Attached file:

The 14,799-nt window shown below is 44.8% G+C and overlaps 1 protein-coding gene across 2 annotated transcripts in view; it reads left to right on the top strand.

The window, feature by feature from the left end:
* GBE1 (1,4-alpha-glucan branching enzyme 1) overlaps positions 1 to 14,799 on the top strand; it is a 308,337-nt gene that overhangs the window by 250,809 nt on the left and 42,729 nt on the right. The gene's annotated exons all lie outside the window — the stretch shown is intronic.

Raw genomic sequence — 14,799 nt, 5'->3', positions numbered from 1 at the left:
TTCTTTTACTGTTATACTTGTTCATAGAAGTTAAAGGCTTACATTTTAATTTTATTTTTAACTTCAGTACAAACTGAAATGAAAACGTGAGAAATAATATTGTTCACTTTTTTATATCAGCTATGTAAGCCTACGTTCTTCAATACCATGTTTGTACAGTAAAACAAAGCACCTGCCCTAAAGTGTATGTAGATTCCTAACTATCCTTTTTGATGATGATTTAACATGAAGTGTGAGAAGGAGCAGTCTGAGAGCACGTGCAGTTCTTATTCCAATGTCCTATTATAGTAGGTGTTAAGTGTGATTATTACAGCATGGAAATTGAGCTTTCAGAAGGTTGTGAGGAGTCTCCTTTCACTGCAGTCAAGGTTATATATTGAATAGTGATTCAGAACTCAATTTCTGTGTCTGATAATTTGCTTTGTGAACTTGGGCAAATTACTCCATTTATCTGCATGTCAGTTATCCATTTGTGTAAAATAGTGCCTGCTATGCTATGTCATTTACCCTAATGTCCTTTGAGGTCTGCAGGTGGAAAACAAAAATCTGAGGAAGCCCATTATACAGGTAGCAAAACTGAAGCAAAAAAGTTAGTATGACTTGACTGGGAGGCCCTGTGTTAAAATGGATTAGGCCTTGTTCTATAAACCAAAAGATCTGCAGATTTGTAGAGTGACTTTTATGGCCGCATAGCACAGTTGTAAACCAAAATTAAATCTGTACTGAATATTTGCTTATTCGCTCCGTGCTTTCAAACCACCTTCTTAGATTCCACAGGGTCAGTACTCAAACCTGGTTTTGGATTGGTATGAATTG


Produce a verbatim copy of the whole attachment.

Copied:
The 14,799-nt window shown below is 44.8% G+C and overlaps 1 protein-coding gene across 2 annotated transcripts in view; it reads left to right on the top strand.

The window, feature by feature from the left end:
* GBE1 (1,4-alpha-glucan branching enzyme 1) overlaps positions 1 to 14,799 on the top strand; it is a 308,337-nt gene that overhangs the window by 250,809 nt on the left and 42,729 nt on the right. The gene's annotated exons all lie outside the window — the stretch shown is intronic.

Raw genomic sequence — 14,799 nt, 5'->3', positions numbered from 1 at the left:
TTCTTTTACTGTTATACTTGTTCATAGAAGTTAAAGGCTTACATTTTAATTTTATTTTTAACTTCAGTACAAACTGAAATGAAAACGTGAGAAATAATATTGTTCACTTTTTTATATCAGCTATGTAAGCCTACGTTCTTCAATACCATGTTTGTACAGTAAAACAAAGCACCTGCCCTAAAGTGTATGTAGATTCCTAACTATCCTTTTTGATGATGATTTAACATGAAGTGTGAGAAGGAGCAGTCTGAGAGCACGTGCAGTTCTTATTCCAATGTCCTATTATAGTAGGTGTTAAGTGTGATTATTACAGCATGGAAATTGAGCTTTCAGAAGGTTGTGAGGAGTCTCCTTTCACTGCAGTCAAGGTTATATATTGAATAGTGATTCAGAACTCAATTTCTGTGTCTGATAATTTGCTTTGTGAACTTGGGCAAATTACTCCATTTATCTGCATGTCAGTTATCCATTTGTGTAAAATAGTGCCTGCTATGCTATGTCATTTACCCTAATGTCCTTTGAGGTCTGCAGGTGGAAAACAAAAATCTGAGGAAGCCCATTATACAGGTAGCAAAACTGAAGCAAAAAAGTTAGTATGACTTGACTGGGAGGCCCTGTGTTAAAATGGATTAGGCCTTGTTCTATAAACCAAAAGATCTGCAGATTTGTAGAGTGACTTTTATGGCCGCATAGCACAGTTGTAAACCAAAATTAAATCTGTACTGAATATTTGCTTATTCGCTCCGTGCTTTCAAACCACCTTCTTAGATTCCACAGGGTCAGTACTCAAACCTGGTTTTGGATTGGTATGAATTG